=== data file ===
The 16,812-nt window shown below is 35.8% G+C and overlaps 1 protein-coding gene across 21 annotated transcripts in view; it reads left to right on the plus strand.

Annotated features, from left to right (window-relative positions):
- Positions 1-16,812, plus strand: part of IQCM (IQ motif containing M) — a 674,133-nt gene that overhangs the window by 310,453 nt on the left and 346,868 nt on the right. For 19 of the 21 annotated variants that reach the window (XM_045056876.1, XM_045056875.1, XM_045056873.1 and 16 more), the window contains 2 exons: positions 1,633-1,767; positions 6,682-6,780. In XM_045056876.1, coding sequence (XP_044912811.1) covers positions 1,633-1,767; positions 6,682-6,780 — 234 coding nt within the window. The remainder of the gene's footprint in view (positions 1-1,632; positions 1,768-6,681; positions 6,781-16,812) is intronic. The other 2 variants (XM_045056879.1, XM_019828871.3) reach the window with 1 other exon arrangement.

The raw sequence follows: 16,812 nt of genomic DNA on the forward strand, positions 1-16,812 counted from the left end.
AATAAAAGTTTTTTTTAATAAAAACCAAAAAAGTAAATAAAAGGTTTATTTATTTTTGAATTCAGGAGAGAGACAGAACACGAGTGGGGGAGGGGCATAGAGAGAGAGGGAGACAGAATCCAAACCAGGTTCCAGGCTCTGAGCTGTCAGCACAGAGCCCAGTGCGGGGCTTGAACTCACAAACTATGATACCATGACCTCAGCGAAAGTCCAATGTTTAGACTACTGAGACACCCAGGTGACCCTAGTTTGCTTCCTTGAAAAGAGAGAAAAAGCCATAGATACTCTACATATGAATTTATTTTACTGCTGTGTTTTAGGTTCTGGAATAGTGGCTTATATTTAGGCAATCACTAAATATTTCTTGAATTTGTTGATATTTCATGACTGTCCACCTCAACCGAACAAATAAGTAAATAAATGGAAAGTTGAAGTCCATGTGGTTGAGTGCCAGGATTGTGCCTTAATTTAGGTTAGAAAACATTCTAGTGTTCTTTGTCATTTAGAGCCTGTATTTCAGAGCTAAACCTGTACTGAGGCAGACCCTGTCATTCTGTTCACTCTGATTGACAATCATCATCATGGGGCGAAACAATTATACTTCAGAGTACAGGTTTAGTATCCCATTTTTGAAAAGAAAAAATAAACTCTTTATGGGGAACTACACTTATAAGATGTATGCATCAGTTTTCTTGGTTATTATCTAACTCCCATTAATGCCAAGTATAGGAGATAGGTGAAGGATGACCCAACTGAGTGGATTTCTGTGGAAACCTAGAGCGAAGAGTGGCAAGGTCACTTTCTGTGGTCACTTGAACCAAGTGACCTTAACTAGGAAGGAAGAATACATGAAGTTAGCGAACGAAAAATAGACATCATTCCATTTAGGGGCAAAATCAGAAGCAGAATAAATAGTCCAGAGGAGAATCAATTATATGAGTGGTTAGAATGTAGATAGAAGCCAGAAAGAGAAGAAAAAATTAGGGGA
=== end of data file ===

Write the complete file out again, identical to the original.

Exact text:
The 16,812-nt window shown below is 35.8% G+C and overlaps 1 protein-coding gene across 21 annotated transcripts in view; it reads left to right on the plus strand.

Annotated features, from left to right (window-relative positions):
- Positions 1-16,812, plus strand: part of IQCM (IQ motif containing M) — a 674,133-nt gene that overhangs the window by 310,453 nt on the left and 346,868 nt on the right. For 19 of the 21 annotated variants that reach the window (XM_045056876.1, XM_045056875.1, XM_045056873.1 and 16 more), the window contains 2 exons: positions 1,633-1,767; positions 6,682-6,780. In XM_045056876.1, coding sequence (XP_044912811.1) covers positions 1,633-1,767; positions 6,682-6,780 — 234 coding nt within the window. The remainder of the gene's footprint in view (positions 1-1,632; positions 1,768-6,681; positions 6,781-16,812) is intronic. The other 2 variants (XM_045056879.1, XM_019828871.3) reach the window with 1 other exon arrangement.

The raw sequence follows: 16,812 nt of genomic DNA on the forward strand, positions 1-16,812 counted from the left end.
AATAAAAGTTTTTTTTAATAAAAACCAAAAAAGTAAATAAAAGGTTTATTTATTTTTGAATTCAGGAGAGAGACAGAACACGAGTGGGGGAGGGGCATAGAGAGAGAGGGAGACAGAATCCAAACCAGGTTCCAGGCTCTGAGCTGTCAGCACAGAGCCCAGTGCGGGGCTTGAACTCACAAACTATGATACCATGACCTCAGCGAAAGTCCAATGTTTAGACTACTGAGACACCCAGGTGACCCTAGTTTGCTTCCTTGAAAAGAGAGAAAAAGCCATAGATACTCTACATATGAATTTATTTTACTGCTGTGTTTTAGGTTCTGGAATAGTGGCTTATATTTAGGCAATCACTAAATATTTCTTGAATTTGTTGATATTTCATGACTGTCCACCTCAACCGAACAAATAAGTAAATAAATGGAAAGTTGAAGTCCATGTGGTTGAGTGCCAGGATTGTGCCTTAATTTAGGTTAGAAAACATTCTAGTGTTCTTTGTCATTTAGAGCCTGTATTTCAGAGCTAAACCTGTACTGAGGCAGACCCTGTCATTCTGTTCACTCTGATTGACAATCATCATCATGGGGCGAAACAATTATACTTCAGAGTACAGGTTTAGTATCCCATTTTTGAAAAGAAAAAATAAACTCTTTATGGGGAACTACACTTATAAGATGTATGCATCAGTTTTCTTGGTTATTATCTAACTCCCATTAATGCCAAGTATAGGAGATAGGTGAAGGATGACCCAACTGAGTGGATTTCTGTGGAAACCTAGAGCGAAGAGTGGCAAGGTCACTTTCTGTGGTCACTTGAACCAAGTGACCTTAACTAGGAAGGAAGAATACATGAAGTTAGCGAACGAAAAATAGACATCATTCCATTTAGGGGCAAAATCAGAAGCAGAATAAATAGTCCAGAGGAGAATCAATTATATGAGTGGTTAGAATGTAGATAGAAGCCAGAAAGAGAAGAAAAAATTAGGGGA